I have a 311 12ga, and it certainly leens towards the clunky side, wish it was the 16ga version. How is the drop on the stock of yours? I find that if Im shooting something with more than 2.5 drop at the heel, I have trouble.

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1929 Thomas Bland 16ga SxS 28"
1947 Browning A5 16ga 28"
1948 BRNO 16ga SxS 27.5"
1950 Stevens 311A 12ga SxS 30"
1952 BRNO 12ga SxS 28.25"
1963 Superposed O/U 12ga 27"
1968 V Bernardelli SxS 12ga 28"
1972 Rem 1100 12ga Auto 26"
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GrizzLeeBear
PostPosted: Thu Aug 22, 2019 4:13 pm  Reply with quote



Joined: 27 Jul 2019
Posts: 13
Location: Bay City, MI

wahoo, thanks for the welcome. The gun is still in layaway. Probably a few weeks before I get it to do any measuring.
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Bret
PostPosted: Thu Aug 22, 2019 5:55 pm  Reply with quote



Joined: 28 Dec 2017
Posts: 56
Location: Northern Utah

I haven't measured mine.

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Bret

http://settertalesandmallardcurls.blogspot.com/
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GrizzLeeBear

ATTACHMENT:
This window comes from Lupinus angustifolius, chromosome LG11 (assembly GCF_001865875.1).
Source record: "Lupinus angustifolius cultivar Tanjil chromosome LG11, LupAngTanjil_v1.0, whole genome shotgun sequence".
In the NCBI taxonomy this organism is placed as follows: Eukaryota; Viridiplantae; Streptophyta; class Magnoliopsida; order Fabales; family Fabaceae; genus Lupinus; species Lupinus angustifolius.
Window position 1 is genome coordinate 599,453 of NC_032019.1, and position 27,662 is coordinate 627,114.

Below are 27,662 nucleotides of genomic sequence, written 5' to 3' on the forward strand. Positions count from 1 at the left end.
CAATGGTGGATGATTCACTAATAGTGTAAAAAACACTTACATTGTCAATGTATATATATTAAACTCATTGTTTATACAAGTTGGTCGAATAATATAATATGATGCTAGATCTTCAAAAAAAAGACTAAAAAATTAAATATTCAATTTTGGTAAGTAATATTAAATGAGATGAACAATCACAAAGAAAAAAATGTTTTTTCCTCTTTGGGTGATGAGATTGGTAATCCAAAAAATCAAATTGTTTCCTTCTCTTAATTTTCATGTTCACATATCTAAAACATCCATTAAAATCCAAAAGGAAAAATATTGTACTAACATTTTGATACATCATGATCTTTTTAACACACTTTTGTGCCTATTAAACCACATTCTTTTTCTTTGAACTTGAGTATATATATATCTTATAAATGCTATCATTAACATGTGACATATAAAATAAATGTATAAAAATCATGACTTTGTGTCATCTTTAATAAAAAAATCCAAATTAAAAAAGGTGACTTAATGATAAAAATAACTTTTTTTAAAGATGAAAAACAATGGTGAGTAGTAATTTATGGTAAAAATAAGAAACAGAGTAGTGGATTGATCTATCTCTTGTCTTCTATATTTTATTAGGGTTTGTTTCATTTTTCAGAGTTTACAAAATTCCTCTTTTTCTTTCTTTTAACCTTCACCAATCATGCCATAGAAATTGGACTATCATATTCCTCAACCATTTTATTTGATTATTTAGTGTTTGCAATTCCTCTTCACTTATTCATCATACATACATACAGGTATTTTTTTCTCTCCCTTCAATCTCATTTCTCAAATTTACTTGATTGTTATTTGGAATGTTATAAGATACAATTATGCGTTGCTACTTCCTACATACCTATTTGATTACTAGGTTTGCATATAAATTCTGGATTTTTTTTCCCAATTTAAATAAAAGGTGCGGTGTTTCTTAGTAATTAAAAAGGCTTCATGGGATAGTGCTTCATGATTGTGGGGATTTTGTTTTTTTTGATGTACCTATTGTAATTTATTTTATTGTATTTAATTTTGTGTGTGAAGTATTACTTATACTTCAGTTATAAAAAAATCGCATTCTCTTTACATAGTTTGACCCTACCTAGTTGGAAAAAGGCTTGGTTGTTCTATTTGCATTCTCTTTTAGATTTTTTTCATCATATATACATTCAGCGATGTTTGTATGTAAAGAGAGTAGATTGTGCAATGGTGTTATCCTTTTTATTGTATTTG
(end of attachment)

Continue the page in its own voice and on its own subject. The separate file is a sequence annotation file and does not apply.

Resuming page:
PostPosted: Thu Sep 19, 2019 6:11 pm  Reply with quote



Joined: 27 Jul 2019
Posts: 13
Location: Bay City, MI

Update: finally got the 311c out of layaway on Sunday. The light freckling of rust wasn't that bad after all. Cleaned up easily with some CLP and light rubbing with some fine steel wool. Was mostly confined to about the rear third of the right side of the right barrel and the front half of the bottom of the frame. Pretty close to the balance point of the gun so I'm guessing that its from oil from the hand of a previous owner while being carried. Also, some in and around the trigger guard. The rest of the metal just needed a good cleaning to get old solidified oil and gunk out of the nooks an crannies. Lever is well to the right of center.